The osteoblast expression also showed similar significant trend as expressed by RUNX2 and ALP. When osteoblast showed higher number, the osteoclast showed lower number and vice versa. The histological figure is shown in [Figure 3].
Figure 3: Expression of osteoblasts and osteoclasts with HE staining in postextraction sockets on day 7 observed through a light microscope at ×400 magnification, as indicated by the yellow and blue arrow. The yellow arrows showed osteoclasts and the blue arrows showed osteoblasts. (a) Negative control, extraction without application. (b) Extraction followed by the application of 40% zinc oxide-turmeric gel

Click here to view


In all osteogenic expressions, the most significant differences were found in the ZOT 40% group compared to all other groups, although there were no significant differences with 10% ZOE group.


  Discussion Top


Turmeric is a plant often used as a cooking spice and as a medicinal plant. Curcumin, an active component in turmeric rhizome, has been shown to have a pharmacokinetic, efficacious, and harmless effect during the treatment for more than a quarter of a century. Therefore, turmeric is worthy of further research to identify its other potential health benefits. Zinc oxide was selected because of its antibacterial properties and its being recognized as safe by the US Food and Drug Administration. Zinc oxide is used as a food additive because zinc is an essential micronutrient element often applied in the development of implants and scaffold in the fields of orthopedics, dentistry, and bone regeneration.[18] Research conducted by Indrastie et al.(2015) and Jessica et al.(2016) indicates that the combination of these two ingredients has antibacterial properties effective against Streptococcus mutans and Porphyromonas gingivalis.[19],[20] Toxicity tests on human gingival fibroblasts show that a combination of these ingredients at certain doses does not prove noxious.[21]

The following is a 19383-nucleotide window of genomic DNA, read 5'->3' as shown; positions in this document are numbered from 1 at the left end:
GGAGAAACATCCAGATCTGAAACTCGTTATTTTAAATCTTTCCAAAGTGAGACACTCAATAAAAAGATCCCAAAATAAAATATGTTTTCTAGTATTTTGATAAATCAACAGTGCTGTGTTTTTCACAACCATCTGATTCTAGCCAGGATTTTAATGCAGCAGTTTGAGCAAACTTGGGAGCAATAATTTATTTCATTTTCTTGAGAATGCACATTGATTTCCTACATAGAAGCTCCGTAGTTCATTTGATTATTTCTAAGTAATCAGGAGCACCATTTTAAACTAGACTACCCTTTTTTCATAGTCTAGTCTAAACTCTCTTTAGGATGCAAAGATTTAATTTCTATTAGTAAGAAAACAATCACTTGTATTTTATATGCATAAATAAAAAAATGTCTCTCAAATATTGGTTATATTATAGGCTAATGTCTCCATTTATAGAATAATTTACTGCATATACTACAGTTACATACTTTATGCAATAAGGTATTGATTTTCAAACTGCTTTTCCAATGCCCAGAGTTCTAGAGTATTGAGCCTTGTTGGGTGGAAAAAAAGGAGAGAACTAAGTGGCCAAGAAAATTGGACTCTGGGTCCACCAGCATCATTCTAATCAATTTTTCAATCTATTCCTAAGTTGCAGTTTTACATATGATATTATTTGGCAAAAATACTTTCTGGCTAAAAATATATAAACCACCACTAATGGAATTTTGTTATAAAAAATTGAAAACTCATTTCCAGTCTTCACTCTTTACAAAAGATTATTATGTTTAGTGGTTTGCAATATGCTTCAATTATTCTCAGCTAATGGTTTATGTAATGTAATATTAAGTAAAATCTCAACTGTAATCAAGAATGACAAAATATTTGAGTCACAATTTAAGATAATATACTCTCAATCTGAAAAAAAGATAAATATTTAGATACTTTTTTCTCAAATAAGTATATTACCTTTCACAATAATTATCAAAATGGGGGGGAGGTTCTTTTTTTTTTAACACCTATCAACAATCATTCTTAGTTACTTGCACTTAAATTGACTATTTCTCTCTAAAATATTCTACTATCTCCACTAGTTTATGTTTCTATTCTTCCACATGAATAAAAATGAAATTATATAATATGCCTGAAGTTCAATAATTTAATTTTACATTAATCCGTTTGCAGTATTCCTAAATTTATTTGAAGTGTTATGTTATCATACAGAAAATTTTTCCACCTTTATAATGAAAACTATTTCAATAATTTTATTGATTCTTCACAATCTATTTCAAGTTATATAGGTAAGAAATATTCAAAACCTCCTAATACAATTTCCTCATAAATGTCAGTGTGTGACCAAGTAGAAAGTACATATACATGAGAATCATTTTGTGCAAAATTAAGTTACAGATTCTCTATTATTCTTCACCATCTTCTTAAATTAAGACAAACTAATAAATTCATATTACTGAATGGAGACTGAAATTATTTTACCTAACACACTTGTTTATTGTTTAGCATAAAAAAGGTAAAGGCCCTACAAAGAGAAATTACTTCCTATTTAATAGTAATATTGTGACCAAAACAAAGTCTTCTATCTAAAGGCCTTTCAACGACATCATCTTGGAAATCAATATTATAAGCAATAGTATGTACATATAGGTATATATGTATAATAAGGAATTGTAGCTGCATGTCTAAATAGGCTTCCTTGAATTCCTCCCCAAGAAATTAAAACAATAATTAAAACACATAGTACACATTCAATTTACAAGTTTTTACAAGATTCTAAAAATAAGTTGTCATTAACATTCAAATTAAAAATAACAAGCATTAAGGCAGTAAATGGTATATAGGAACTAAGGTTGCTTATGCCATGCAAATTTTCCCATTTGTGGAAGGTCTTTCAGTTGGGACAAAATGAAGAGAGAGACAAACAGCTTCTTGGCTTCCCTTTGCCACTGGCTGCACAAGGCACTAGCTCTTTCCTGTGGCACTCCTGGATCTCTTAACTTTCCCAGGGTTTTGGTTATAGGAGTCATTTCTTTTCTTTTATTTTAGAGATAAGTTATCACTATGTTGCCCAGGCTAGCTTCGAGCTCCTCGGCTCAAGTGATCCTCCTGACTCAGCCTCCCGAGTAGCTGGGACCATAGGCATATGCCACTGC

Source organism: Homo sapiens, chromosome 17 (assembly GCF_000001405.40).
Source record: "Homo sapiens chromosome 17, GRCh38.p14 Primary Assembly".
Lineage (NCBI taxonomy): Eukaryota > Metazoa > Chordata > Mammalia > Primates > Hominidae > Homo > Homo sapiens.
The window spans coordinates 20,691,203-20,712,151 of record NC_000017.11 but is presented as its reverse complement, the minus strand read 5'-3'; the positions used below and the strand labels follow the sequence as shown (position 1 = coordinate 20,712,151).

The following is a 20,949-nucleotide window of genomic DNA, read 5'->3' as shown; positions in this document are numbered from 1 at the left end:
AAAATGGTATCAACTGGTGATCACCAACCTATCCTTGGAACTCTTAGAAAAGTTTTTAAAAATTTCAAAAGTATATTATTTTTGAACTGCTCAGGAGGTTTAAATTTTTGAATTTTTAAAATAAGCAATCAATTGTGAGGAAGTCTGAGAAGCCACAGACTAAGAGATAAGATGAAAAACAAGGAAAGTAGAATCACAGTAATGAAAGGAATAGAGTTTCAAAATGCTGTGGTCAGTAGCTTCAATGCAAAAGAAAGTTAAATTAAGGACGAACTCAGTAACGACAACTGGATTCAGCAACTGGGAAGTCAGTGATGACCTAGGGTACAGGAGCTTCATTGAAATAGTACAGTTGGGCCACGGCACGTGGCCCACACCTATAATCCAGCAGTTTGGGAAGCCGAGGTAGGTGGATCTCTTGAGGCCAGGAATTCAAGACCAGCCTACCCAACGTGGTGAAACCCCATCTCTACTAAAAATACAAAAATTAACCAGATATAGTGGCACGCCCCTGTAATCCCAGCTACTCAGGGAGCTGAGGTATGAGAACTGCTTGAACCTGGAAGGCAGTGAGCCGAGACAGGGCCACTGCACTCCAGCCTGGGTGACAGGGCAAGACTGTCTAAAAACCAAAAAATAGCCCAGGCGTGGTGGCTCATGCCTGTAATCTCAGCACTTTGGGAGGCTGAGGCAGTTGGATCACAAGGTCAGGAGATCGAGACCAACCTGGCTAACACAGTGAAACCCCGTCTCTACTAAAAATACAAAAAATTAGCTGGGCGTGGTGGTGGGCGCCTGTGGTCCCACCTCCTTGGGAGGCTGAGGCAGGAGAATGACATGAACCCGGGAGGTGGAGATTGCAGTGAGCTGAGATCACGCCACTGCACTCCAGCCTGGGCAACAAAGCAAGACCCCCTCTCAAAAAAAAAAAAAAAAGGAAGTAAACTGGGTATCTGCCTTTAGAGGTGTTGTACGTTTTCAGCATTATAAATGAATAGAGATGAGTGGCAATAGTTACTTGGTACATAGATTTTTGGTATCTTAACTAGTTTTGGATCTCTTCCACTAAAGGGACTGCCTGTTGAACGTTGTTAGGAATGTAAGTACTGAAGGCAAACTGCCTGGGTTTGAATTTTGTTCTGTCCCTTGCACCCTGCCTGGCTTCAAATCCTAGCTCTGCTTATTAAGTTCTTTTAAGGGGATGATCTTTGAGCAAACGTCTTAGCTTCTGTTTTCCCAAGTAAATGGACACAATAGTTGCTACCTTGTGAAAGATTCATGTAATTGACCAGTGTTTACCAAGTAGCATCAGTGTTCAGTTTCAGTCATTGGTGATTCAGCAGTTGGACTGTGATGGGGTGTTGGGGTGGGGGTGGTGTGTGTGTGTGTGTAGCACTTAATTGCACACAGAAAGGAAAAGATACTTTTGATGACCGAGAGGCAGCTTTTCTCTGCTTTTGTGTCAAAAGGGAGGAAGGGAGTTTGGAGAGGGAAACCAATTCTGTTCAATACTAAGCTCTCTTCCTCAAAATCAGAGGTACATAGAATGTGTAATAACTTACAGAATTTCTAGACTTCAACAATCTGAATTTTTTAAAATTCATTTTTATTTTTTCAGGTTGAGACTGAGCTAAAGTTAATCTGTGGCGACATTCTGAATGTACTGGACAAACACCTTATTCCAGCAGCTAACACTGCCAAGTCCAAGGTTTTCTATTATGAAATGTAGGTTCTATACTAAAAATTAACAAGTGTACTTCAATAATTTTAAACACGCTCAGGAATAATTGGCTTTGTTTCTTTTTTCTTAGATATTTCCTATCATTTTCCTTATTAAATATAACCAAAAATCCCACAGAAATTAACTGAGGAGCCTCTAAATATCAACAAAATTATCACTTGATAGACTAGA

According to previous in silico study, a combination of ZOT rhizome extract produces greater anti-inflammatory activity than ZOE. This result is consistent by in vivo study which finds that the expression of tumor necrosis factor α in ZOT group is lower than ZOE group on day 3 and day 7. This suggests that the combination of ZOT rhizome extract shows higher anti-inflammation effect and is more effective than ZOE.[11],[12]

This study used ethanol as a turmeric rhizome extract solvent because ethanol can dissolve curcumin more effectively than other solvents, thereby containing more of the substance.[22] Ethanol is also a solvent frequently employed to extract curcumin. In this study, the content of curcumin found was 0.26%, while in other research, it reached as high as 0.58%–3.14%.[23] The difference in the curcumin content of turmeric is probably due to a combination of nutritional factors, acidity in the soil, and gene diversity.[23],[24],[25] Turmeric plants which have not undergone hybridization and introgression possess a higher curcumin content.[26] In this study, pure strain tracing was not carried out, with the result that homogeneity of the turmeric plants employed was unknown.

The treatment group material was produced in the form of a gel to facilitate the application of material to the interior of the postextraction socket. The 1% gel preparation was chosen because the material can be easily inserted into the syringe and demonstrates sufficient flow to reach the apical of the alveolar socket. The mandibular left incisor was chosen as the subject for the treatment because of its anatomical shape and ease with which it can be removed. Each of these factors has a greater potential to reduce the risk of fracture during extraction compared to that with molars. Extraction of the incisors also occurs in a more flexible workspace than is the case with molars.